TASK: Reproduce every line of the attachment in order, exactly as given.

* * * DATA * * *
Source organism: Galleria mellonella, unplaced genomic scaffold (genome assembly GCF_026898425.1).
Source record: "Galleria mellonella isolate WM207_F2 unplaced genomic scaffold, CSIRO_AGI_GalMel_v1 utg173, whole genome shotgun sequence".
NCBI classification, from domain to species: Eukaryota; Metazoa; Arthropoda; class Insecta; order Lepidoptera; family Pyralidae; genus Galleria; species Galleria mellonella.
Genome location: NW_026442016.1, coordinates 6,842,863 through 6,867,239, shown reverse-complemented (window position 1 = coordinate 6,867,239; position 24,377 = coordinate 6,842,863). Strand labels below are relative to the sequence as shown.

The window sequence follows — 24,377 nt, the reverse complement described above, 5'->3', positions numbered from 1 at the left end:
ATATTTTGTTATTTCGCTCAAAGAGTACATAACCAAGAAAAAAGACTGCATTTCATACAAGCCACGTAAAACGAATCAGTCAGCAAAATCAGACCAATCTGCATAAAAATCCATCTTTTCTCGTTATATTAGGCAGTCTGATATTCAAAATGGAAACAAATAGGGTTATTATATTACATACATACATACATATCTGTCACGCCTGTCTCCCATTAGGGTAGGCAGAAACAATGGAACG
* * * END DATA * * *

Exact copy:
Source organism: Galleria mellonella, unplaced genomic scaffold (genome assembly GCF_026898425.1).
Source record: "Galleria mellonella isolate WM207_F2 unplaced genomic scaffold, CSIRO_AGI_GalMel_v1 utg173, whole genome shotgun sequence".
NCBI classification, from domain to species: Eukaryota; Metazoa; Arthropoda; class Insecta; order Lepidoptera; family Pyralidae; genus Galleria; species Galleria mellonella.
Genome location: NW_026442016.1, coordinates 6,842,863 through 6,867,239, shown reverse-complemented (window position 1 = coordinate 6,867,239; position 24,377 = coordinate 6,842,863). Strand labels below are relative to the sequence as shown.

The window sequence follows — 24,377 nt, the reverse complement described above, 5'->3', positions numbered from 1 at the left end:
ATATTTTGTTATTTCGCTCAAAGAGTACATAACCAAGAAAAAAGACTGCATTTCATACAAGCCACGTAAAACGAATCAGTCAGCAAAATCAGACCAATCTGCATAAAAATCCATCTTTTCTCGTTATATTAGGCAGTCTGATATTCAAAATGGAAACAAATAGGGTTATTATATTACATACATACATACATATCTGTCACGCCTGTCTCCCATTAGGGTAGGCAGAAACAATGGAACG